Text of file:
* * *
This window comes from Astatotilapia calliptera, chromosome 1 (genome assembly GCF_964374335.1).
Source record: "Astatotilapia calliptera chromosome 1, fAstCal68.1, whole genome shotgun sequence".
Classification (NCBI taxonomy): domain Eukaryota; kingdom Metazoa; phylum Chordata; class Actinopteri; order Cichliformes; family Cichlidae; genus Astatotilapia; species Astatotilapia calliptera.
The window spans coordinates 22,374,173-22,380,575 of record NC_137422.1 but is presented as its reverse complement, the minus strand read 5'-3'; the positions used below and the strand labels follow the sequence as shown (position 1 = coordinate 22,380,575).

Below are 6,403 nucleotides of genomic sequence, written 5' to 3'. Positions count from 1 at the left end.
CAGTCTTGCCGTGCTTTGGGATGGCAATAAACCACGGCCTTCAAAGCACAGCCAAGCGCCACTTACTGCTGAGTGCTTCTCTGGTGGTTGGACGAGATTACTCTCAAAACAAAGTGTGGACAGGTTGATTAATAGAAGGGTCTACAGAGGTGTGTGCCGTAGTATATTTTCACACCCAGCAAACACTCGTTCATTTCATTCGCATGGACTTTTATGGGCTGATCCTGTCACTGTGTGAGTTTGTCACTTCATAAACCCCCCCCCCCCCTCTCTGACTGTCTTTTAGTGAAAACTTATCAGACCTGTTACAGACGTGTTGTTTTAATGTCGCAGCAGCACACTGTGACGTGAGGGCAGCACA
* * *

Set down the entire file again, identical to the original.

This window comes from Astatotilapia calliptera, chromosome 1 (genome assembly GCF_964374335.1).
Source record: "Astatotilapia calliptera chromosome 1, fAstCal68.1, whole genome shotgun sequence".
Classification (NCBI taxonomy): domain Eukaryota; kingdom Metazoa; phylum Chordata; class Actinopteri; order Cichliformes; family Cichlidae; genus Astatotilapia; species Astatotilapia calliptera.
The window spans coordinates 22,374,173-22,380,575 of record NC_137422.1 but is presented as its reverse complement, the minus strand read 5'-3'; the positions used below and the strand labels follow the sequence as shown (position 1 = coordinate 22,380,575).

Below are 6,403 nucleotides of genomic sequence, written 5' to 3'. Positions count from 1 at the left end.
CAGTCTTGCCGTGCTTTGGGATGGCAATAAACCACGGCCTTCAAAGCACAGCCAAGCGCCACTTACTGCTGAGTGCTTCTCTGGTGGTTGGACGAGATTACTCTCAAAACAAAGTGTGGACAGGTTGATTAATAGAAGGGTCTACAGAGGTGTGTGCCGTAGTATATTTTCACACCCAGCAAACACTCGTTCATTTCATTCGCATGGACTTTTATGGGCTGATCCTGTCACTGTGTGAGTTTGTCACTTCATAAACCCCCCCCCCCCCTCTCTGACTGTCTTTTAGTGAAAACTTATCAGACCTGTTACAGACGTGTTGTTTTAATGTCGCAGCAGCACACTGTGACGTGAGGGCAGCACA